Author(s): ?smail ??M?EK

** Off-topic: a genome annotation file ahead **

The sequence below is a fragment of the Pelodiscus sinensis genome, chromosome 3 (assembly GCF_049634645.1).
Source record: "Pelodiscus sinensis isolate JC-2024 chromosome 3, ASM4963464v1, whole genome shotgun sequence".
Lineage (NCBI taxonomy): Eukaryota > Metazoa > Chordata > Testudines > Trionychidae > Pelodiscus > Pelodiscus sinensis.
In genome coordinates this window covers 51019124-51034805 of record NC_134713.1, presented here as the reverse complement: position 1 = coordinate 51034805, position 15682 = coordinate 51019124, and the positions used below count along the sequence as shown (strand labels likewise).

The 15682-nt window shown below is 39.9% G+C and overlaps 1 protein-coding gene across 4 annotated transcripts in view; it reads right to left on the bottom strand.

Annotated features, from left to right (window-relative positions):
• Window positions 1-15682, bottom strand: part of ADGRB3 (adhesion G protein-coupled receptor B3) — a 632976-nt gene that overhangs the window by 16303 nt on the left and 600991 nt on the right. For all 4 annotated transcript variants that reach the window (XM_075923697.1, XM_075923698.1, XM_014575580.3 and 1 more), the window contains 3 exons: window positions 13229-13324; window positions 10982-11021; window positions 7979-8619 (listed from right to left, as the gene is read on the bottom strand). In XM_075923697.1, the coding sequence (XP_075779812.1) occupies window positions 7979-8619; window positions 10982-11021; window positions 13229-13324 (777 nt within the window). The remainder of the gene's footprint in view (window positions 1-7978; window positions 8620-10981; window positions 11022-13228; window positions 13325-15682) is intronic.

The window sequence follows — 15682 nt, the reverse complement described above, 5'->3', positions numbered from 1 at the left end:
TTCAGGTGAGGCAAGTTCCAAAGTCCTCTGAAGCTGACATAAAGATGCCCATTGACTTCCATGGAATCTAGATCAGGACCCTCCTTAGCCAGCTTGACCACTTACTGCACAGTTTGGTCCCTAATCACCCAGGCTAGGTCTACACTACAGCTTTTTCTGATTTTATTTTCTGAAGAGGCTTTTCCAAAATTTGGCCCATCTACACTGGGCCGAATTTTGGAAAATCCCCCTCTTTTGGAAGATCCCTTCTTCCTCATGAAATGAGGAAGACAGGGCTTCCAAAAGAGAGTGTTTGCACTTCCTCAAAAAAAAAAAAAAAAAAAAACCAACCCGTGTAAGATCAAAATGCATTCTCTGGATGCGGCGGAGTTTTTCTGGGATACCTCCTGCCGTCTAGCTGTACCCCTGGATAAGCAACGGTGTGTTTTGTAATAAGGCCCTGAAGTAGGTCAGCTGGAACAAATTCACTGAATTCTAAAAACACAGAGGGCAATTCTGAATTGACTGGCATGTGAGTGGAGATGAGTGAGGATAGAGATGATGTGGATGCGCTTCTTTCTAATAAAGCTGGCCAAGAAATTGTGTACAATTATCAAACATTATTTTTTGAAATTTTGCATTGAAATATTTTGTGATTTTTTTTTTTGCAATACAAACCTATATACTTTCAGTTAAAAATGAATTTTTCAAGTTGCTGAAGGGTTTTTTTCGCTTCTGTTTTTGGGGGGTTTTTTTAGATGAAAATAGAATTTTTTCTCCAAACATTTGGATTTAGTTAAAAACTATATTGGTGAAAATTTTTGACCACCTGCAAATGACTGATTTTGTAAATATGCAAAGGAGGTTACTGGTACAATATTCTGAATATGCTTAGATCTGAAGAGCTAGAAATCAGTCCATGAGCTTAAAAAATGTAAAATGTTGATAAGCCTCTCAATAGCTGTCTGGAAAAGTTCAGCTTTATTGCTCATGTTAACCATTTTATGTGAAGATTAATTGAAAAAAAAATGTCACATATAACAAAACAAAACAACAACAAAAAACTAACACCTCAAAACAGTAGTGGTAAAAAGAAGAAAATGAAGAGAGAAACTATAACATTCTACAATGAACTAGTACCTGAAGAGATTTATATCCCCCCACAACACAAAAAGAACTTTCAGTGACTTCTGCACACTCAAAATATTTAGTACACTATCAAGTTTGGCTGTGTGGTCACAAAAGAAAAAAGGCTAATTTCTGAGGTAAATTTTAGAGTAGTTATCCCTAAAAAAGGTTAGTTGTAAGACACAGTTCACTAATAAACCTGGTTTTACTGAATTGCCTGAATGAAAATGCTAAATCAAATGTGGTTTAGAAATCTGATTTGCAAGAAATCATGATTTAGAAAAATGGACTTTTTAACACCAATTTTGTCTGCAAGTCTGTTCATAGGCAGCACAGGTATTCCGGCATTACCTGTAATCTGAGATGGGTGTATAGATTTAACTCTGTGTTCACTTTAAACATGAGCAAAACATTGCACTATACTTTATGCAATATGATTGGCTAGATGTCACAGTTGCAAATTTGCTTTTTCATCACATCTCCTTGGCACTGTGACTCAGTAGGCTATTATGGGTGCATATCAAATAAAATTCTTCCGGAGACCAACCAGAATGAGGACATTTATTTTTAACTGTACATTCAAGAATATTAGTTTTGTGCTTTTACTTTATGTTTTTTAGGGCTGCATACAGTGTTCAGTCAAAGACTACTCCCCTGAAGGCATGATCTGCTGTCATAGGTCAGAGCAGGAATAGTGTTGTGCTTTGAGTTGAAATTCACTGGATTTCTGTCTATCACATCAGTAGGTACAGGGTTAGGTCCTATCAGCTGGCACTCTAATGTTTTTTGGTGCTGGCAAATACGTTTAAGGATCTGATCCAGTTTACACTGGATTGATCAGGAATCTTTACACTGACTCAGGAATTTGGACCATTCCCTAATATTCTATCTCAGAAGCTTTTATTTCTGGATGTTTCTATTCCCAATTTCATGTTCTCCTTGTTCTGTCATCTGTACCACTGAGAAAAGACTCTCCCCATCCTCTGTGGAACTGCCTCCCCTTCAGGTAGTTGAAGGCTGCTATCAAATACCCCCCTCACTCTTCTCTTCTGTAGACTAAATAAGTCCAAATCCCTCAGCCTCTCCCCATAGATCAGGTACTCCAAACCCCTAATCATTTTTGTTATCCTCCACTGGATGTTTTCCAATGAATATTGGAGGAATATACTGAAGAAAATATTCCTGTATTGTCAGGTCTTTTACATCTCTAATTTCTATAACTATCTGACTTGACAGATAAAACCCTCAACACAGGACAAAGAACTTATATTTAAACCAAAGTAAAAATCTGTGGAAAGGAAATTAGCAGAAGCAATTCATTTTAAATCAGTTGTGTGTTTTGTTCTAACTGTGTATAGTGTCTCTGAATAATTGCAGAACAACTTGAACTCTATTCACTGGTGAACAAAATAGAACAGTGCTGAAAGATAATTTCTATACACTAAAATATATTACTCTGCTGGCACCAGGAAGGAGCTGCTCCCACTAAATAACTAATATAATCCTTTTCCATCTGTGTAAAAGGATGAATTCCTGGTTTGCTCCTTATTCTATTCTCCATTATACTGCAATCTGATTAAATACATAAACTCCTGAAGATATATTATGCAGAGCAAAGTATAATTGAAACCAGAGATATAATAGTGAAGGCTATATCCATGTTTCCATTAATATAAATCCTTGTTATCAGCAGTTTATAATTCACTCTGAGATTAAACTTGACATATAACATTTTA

The problem of evil is one of the oldest and most important issues of the history of thought. Particularly regarding the theistic understanding, in which God is believed to be omnipotent, omniscient and absolutely perfect, explaining the presence of evil consistently with an existent possessing those characteristics still continues to be relevant as a problem. The problem has been handled and examined, in philosophical terms, by several philosophers and theologians from ancient times until today. Each philosopher or theologian, who tackled the subject, evaluated the issue within the framework of his own belief, culture and fund of knowledge. The subject has begun to gain a ground within the history of thought especially with Epicurus, and has been discussed until our days as David Hume systematically set it forth. The theists tried to show, on the one hand, that the real presence of evil is not an inconsistency with regard to the belief in an omnipotent, omniscient and absolutely perfect existent, the atheists argued, with reference to the real presence of evil, that the existence of a God within the form believed in by the theist is not rational on the other. While many philosophers, like Mackie and McCloskey, try to ground their understanding on the idea that the presence of evil is logically inconsistent with a number of propositions believed in theistic thought (e. g., that God is omnipotent, omniscient and absolutely good, and that evil exists), philosophers like Rowe suggested, with reference to evidence-based criticism, that the belief in God is not rational. In philosophical thinking, Mackie’s and McCloskey’s views have an important place for the atheistic thought, whereas the “Free Will Defense”, which is put forward by Alvin Plantinga against these two philosopher’s views, gained a ground with regard to the theistic understanding. Plantinga has tried not only to show that the ideas, put forward to claim that theism is inconsistent in logical terms, are unreasonable but also to prove that the evidence-based criticisms are untrue. Until the end of the 1970s and even the beginning of the 1980s, the problem has almost solely been handled and evaluated within the context of evidence-based criticism and on the idea that evil is logically inconsistent. In 1978 in his Philosophy of Religion: An Introduction and then in 1979 in his “Friendly Atheism, Skeptical Theism, and the Problem of Evil”, Rowe argued, for the first time, with reference to the meaninglessness of the evil existing in the world, that the belief in God within the form adopted by the theist is not rational. Therefore, the problem of evil has remained as an issue to be solved for theistic systems just as it preserved its relevancy for the atheists, who are not believing in God, as a matter in need of being solved. It can even be said that the problem of evil has been one of the most important basis of the faithlessness in terms of atheistic thought. In this study, we will examine and asses the ideas, that are favoring atheism on the basis of the meaninglessness of the evils present in our world, propounded by William Rowe who holds and important place in the contemporary philosophical thought regarding the subject.